The guy-line rings are made from 1/8 inch diameter aluminum wire. The wire is shaped by twisting loops every 1½ inches until three such loops are made, and then wrapping it around the can. These loops can be twisted tighter once the ring is located properly. The ridge made at the junction of two cans is sufficient to keep the guy ring from sliding down. Although the guys are nonconductors, the upper set was fastened through egg-type insulators to insure no loss at this high-voltage point of the radiator. The guys are 92 inch diameter plastic covered clothesline, the type containing no metal core.

Photo 1
Here W2JTJ is touching up a spot on his antenna he missed with the aluminum paint the first time around. A lot of thought and libation went into the construction of this vertical.

The following breakdown will show total expense if a constructor had to purchase all material needed for this project:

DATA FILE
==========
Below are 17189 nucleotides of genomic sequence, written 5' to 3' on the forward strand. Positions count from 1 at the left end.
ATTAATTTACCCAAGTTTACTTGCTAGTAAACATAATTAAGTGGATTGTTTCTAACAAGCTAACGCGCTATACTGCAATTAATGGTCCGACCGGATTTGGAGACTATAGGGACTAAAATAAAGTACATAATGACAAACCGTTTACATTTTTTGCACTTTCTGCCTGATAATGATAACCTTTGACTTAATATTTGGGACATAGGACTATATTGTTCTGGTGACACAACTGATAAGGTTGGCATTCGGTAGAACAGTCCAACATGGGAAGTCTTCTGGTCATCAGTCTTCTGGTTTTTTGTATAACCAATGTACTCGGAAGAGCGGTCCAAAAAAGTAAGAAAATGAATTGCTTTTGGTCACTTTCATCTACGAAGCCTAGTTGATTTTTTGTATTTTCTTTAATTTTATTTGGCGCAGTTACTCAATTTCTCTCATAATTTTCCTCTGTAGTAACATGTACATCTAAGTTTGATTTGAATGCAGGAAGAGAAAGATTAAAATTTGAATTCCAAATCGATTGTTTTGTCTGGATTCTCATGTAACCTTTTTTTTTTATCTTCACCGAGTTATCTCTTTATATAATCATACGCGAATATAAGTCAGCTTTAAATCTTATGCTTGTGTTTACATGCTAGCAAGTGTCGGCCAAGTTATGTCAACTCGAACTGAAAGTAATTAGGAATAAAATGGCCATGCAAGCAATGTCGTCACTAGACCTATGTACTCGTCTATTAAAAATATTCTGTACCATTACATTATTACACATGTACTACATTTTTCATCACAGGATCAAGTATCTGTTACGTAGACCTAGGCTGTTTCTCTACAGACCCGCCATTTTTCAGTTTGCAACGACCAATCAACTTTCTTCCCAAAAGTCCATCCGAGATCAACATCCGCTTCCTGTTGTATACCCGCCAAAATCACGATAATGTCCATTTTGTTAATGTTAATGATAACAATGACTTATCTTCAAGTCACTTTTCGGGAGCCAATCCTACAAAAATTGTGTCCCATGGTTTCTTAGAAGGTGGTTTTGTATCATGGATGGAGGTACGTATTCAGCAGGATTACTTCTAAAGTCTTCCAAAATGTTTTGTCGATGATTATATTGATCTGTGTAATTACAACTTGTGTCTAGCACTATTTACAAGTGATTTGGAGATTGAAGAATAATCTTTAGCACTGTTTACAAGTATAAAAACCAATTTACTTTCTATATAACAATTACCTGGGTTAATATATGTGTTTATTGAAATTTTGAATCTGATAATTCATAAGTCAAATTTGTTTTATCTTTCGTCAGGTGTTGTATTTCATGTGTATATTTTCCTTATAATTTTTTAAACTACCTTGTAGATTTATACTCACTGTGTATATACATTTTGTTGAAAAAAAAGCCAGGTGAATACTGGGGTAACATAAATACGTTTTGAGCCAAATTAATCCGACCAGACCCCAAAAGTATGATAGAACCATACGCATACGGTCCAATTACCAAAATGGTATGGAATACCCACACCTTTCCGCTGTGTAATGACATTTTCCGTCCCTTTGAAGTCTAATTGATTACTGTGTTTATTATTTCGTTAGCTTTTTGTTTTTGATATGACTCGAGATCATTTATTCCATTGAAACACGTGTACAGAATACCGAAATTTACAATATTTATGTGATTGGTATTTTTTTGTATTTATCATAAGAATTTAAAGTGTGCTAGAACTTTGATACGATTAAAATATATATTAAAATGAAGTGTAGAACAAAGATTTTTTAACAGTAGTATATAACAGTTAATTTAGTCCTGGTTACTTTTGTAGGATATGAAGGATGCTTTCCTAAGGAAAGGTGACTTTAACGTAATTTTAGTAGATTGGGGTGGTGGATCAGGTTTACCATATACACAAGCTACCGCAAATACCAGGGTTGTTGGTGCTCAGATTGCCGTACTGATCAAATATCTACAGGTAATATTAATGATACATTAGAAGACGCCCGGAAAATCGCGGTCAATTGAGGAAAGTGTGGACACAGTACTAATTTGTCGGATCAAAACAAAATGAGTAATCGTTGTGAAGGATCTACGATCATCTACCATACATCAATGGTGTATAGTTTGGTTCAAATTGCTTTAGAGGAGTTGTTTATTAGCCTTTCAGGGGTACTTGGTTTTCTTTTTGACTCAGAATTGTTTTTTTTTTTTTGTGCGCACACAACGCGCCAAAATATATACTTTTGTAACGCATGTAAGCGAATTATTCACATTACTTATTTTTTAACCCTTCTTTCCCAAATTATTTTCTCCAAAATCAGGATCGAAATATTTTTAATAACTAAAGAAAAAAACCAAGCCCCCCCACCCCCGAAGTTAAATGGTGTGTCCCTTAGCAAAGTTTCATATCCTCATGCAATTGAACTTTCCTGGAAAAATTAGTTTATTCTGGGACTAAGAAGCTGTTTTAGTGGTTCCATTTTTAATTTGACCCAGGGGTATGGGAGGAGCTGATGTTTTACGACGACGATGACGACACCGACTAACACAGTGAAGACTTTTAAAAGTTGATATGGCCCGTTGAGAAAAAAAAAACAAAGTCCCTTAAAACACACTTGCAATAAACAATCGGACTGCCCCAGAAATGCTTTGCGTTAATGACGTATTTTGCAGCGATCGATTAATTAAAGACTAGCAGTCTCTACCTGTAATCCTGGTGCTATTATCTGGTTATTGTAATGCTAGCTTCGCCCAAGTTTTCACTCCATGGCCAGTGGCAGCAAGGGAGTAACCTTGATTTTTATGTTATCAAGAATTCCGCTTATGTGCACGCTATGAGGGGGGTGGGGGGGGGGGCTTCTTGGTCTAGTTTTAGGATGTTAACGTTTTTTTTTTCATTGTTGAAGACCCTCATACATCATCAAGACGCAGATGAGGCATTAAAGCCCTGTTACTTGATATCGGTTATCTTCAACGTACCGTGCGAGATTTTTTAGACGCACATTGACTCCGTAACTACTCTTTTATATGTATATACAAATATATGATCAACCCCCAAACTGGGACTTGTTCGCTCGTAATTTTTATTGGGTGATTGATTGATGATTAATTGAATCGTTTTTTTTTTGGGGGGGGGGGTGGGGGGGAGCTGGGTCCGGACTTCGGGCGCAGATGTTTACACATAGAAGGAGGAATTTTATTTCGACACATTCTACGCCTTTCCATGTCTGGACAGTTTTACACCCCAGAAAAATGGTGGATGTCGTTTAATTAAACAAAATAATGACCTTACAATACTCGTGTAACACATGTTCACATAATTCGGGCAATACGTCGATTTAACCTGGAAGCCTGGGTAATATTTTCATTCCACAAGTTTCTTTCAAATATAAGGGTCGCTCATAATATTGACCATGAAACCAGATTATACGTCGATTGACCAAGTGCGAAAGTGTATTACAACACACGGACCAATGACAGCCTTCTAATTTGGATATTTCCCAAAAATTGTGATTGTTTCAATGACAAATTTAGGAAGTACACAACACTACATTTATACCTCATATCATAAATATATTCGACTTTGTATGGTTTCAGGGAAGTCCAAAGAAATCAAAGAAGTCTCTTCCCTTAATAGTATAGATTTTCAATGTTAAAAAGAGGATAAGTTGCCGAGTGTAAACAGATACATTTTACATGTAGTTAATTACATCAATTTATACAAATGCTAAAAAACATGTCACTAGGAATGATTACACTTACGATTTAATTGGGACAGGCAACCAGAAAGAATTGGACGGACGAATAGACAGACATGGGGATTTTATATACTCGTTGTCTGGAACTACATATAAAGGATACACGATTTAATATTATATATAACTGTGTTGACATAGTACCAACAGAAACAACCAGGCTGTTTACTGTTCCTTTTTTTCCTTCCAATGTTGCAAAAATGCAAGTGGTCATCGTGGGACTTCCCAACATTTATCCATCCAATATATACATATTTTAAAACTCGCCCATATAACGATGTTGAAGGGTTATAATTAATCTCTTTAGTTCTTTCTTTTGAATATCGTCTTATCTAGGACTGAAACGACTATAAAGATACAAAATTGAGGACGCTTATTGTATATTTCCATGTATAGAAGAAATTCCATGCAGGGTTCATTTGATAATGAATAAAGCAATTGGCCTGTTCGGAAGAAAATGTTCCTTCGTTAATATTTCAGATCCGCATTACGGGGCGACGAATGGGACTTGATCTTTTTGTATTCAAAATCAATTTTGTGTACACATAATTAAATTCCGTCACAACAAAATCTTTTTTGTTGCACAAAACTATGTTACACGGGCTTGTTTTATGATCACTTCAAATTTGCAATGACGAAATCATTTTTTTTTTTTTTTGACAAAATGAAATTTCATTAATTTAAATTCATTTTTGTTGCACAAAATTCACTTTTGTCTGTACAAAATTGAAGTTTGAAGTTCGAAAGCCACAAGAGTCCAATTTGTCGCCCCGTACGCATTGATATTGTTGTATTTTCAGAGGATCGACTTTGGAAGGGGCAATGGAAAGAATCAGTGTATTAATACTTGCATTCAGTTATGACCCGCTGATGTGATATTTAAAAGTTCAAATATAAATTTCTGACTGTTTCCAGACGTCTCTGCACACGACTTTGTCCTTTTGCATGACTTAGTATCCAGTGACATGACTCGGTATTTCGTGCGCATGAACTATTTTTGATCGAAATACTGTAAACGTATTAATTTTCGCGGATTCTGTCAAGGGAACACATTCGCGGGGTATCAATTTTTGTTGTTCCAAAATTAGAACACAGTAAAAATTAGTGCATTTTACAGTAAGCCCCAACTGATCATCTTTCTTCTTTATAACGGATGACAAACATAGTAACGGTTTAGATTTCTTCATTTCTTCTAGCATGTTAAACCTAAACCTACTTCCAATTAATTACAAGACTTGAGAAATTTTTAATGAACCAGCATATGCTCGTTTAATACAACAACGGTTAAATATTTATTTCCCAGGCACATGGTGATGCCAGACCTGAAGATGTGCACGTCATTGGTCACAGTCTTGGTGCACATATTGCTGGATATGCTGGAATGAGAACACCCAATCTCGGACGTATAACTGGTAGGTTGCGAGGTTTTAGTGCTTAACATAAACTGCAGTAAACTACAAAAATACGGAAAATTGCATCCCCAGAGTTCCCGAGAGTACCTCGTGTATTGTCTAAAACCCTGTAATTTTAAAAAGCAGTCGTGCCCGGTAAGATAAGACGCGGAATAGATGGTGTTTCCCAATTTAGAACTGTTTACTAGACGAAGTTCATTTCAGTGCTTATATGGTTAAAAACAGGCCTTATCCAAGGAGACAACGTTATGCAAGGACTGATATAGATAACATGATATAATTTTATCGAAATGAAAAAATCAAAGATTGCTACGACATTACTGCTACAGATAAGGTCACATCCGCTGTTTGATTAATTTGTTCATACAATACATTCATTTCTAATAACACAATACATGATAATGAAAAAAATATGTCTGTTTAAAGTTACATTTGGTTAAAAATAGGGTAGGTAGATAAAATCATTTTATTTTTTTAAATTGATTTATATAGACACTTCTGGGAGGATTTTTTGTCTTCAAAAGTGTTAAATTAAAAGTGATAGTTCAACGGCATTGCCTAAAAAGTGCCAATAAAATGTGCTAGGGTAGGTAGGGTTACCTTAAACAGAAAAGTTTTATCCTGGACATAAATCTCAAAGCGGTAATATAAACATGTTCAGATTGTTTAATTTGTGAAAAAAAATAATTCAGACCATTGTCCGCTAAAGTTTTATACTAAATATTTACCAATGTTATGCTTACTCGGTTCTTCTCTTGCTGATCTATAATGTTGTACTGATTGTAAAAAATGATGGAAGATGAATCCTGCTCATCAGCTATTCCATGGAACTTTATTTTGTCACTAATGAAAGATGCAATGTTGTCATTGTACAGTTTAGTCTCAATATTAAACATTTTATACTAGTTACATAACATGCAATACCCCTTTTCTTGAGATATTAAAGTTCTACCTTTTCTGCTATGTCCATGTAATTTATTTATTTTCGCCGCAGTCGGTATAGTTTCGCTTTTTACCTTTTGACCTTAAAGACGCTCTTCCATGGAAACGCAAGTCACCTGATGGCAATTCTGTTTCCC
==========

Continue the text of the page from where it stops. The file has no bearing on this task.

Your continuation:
82beer cans$0.00
200 ftplastic covered clothesline$1.80
3guy-line insulators$0.36
1soda bottle$0.05
1hank of solder$0.25
130 ft3 inch diameter aluminum clothesline or ground wire (solid)$2.50
4pieces of h6-inch diameter brass welding rod$0.50
1can of pressurized aluminum paint (for spray application)$1.39


The completed mast, glistening with the new coat of aluminum paint, is now ready for installation. The author suggests that four men be used on this job. The first step: While two men support the mast at its center section, a third man should climb a stepladder and place the top end on a near-by first-story roof or other structure of approximately the same height. Second step: One man foots the base of the mast while two men, one on either side of the mast, hold one top and one bottom guy line apiece. The fourth man then takes the remaining set of guys and climbs up the stepladder, now located at the far side of the mast. This fourth man pulls up the mast, keeping each guy at equal tension so the mast doesn't get a chance to bow. The two side men also keep equal tension but locate themselves so the fourth man doesn't pull the mast over on himself after it passes through dead center. Now that the mast is up, the man who had footed it can lift it up and place it on the soda-bottle base insulator. The mast is very light so this step is no problem. The final step is to tie the guy lines down to the selected points, while adjusting proper tension so the mast remains straight.